What will our future look like if we don't look at animal health? The second season of the anticipation podcast "Zootopic", produced by ANSES (French Agency for Food, Environmental and Occupational Health and Safety) in collaboration with The Conversation, explores this question through four half-hour episodes mixing dystopian fiction and cross-interviews with experts.
The first part of the new series was recorded with virologists Béatrice Grasland (Anses) and Bruno Lina (Centre international de recherche en infectiologie de Lyon). It focuses on avian influenza viruses, the history of their circulation across continents and species, and the mechanisms by which they acquire the ability to circulate within the human population. The next three games, due to go online by the summer, will address fish health, antibiotic resistance and disease adaptation to climate change, respectively.
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Hosted by journalist Benoît Tonson, each episode of the podcast opens with a fictional newsletter. Anchored in 2031, it humorously considers the more or less plausible consequences of the disruption of our ecosystems. Organization of the Summer Olympic Games in Novosibirsk in Siberia, arrival of the tsetse fly in Andalusia, extinction of the French wine industry for the benefit of its British competitors, emergence of a formidable virus in a farm concentrating 1 million pigs in the region of Saint-Étienne. Or again: rush of elderly people to the Ardèche, where the tiger mosquito would proliferate, after the controversial study of a certain Professor Oultra would have highlighted the effectiveness of its bites in the treatment of Alzheimer's disease...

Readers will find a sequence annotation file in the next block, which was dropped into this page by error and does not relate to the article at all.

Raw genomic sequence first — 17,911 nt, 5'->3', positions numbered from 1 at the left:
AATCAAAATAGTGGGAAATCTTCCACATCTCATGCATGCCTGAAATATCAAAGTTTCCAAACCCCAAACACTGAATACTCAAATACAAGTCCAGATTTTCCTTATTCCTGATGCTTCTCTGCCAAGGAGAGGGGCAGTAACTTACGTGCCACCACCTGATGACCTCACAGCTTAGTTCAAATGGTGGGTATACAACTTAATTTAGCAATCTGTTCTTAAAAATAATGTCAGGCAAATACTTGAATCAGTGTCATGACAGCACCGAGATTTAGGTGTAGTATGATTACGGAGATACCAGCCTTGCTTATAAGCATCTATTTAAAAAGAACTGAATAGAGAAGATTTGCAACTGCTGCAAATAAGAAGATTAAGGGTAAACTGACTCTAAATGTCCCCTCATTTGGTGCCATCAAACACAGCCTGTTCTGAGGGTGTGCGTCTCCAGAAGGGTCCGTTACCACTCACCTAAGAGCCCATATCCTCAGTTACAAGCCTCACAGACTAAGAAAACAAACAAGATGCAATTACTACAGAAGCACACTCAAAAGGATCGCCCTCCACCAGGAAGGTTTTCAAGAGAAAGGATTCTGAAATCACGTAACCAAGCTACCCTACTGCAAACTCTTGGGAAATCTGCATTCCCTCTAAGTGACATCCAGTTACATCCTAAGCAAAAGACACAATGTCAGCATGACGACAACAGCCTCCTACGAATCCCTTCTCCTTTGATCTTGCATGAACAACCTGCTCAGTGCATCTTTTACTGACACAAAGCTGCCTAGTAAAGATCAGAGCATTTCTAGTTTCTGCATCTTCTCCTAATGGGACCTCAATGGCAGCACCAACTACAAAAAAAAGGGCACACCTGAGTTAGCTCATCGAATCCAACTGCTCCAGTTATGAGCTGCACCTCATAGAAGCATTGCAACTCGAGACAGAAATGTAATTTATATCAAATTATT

Thinking about tomorrow's threats
Such scenarios, as crazy as they may seem, refer to real questions. What is the purpose of monitoring the multiple strains of influenza viruses circulating in birds? What is animal welfare and how does taking this concept into account lead to a rethinking of our food production system? Will global warming encourage the emergence of diseases hitherto confined to other latitudes? And will our children tomorrow be condemned to spend their holidays "under a bell" to protect themselves from new viruses? To provide some answers, and try to dispassion debates, "Zootopic" crosses the points of view of experts from ANSES and other institutions. From their exchanges emerges a state of scientific knowledge, but also a number of questions that remain to be decided. A useful podcast to better think about tomorrow's threats.